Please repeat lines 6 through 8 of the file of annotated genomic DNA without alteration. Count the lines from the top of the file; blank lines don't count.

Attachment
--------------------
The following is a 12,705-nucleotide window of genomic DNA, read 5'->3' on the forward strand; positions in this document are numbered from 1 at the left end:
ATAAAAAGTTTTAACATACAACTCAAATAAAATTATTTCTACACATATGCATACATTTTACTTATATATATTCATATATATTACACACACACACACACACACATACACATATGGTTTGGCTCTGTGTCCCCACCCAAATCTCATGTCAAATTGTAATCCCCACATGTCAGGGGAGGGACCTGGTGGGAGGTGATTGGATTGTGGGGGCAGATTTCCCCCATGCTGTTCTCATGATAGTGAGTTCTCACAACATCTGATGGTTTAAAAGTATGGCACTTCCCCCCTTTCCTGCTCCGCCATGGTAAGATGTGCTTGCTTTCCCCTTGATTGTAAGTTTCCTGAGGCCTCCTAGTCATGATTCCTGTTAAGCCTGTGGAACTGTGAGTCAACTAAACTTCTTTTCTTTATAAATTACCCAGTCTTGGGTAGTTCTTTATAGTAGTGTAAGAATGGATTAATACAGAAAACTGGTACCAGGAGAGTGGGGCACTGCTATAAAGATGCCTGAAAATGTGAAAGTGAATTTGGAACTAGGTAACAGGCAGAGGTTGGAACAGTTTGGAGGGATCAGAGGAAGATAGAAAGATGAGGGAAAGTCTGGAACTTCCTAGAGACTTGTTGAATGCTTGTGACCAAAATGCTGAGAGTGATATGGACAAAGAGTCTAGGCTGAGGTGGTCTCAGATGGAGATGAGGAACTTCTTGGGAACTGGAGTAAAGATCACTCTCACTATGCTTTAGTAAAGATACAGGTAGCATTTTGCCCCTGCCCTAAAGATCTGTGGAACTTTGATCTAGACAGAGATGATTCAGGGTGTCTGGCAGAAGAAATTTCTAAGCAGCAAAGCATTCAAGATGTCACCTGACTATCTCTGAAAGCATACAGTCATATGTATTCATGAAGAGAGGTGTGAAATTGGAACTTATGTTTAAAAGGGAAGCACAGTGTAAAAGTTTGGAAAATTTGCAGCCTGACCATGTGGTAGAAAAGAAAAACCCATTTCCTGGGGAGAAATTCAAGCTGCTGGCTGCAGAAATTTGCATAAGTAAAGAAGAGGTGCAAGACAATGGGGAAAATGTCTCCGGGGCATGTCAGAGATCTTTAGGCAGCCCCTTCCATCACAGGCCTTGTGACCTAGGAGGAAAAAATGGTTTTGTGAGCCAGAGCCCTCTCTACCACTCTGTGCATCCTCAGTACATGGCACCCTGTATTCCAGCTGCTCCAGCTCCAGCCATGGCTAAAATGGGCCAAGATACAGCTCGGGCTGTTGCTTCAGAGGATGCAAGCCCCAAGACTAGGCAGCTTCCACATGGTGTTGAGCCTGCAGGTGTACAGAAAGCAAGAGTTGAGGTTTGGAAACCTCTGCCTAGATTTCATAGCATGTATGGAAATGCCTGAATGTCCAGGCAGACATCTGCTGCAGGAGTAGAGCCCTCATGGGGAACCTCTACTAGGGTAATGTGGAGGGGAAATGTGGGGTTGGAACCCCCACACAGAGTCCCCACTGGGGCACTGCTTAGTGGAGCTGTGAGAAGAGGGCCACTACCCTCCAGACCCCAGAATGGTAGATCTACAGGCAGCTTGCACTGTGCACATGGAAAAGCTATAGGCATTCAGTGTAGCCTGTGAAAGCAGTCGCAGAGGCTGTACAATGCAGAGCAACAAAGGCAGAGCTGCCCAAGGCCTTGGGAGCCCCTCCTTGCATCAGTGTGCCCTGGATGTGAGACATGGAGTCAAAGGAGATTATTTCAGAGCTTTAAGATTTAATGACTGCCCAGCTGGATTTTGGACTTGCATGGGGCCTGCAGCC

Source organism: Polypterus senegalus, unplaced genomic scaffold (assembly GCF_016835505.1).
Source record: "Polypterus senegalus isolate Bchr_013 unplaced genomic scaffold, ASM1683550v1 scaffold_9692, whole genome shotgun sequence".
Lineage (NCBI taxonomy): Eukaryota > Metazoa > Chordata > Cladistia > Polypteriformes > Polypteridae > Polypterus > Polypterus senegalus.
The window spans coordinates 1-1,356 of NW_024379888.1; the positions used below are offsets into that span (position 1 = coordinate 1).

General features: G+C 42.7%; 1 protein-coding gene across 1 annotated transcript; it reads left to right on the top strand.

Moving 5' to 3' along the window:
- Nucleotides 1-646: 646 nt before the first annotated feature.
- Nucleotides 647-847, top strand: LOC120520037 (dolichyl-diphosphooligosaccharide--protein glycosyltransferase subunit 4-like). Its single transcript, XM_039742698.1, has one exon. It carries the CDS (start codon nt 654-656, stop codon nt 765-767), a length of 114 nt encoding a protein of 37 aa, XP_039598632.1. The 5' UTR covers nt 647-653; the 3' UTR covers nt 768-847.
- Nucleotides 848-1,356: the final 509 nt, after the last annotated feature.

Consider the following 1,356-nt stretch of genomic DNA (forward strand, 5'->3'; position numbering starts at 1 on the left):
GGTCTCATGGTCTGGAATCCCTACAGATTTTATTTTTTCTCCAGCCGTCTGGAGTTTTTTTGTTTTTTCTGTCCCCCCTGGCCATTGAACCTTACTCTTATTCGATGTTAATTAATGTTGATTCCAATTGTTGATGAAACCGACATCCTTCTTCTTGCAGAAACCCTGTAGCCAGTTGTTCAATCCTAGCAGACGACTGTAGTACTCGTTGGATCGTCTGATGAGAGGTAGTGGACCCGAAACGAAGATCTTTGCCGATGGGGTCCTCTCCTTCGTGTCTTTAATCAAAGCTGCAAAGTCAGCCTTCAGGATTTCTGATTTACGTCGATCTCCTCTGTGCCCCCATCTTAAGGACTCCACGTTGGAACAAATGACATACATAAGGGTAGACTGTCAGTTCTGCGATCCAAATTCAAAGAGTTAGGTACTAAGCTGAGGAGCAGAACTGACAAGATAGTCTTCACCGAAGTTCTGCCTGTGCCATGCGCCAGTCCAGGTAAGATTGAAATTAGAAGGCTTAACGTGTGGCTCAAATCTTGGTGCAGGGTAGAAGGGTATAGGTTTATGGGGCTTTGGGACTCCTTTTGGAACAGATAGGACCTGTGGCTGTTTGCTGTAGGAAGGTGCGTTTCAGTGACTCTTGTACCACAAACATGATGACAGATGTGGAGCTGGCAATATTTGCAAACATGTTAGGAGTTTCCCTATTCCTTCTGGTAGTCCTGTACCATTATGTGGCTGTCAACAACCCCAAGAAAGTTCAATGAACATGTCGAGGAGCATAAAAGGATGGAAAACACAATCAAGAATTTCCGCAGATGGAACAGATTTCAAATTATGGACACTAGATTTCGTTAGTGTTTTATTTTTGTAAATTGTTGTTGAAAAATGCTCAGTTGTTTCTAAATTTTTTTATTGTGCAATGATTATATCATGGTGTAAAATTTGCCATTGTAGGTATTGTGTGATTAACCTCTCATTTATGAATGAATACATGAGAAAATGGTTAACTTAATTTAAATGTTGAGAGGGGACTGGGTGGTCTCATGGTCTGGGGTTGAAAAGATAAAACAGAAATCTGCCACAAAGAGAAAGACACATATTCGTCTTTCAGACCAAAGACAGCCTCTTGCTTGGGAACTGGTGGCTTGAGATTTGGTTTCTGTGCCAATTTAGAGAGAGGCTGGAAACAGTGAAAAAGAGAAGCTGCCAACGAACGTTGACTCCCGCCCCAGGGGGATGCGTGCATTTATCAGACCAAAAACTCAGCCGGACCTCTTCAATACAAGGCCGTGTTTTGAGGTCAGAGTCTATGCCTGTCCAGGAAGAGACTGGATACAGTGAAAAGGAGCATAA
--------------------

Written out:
The window spans coordinates 1-1,356 of NW_024379888.1; the positions used below are offsets into that span (position 1 = coordinate 1).

General features: G+C 42.7%; 1 protein-coding gene across 1 annotated transcript; it reads left to right on the top strand.

Moving 5' to 3' along the window: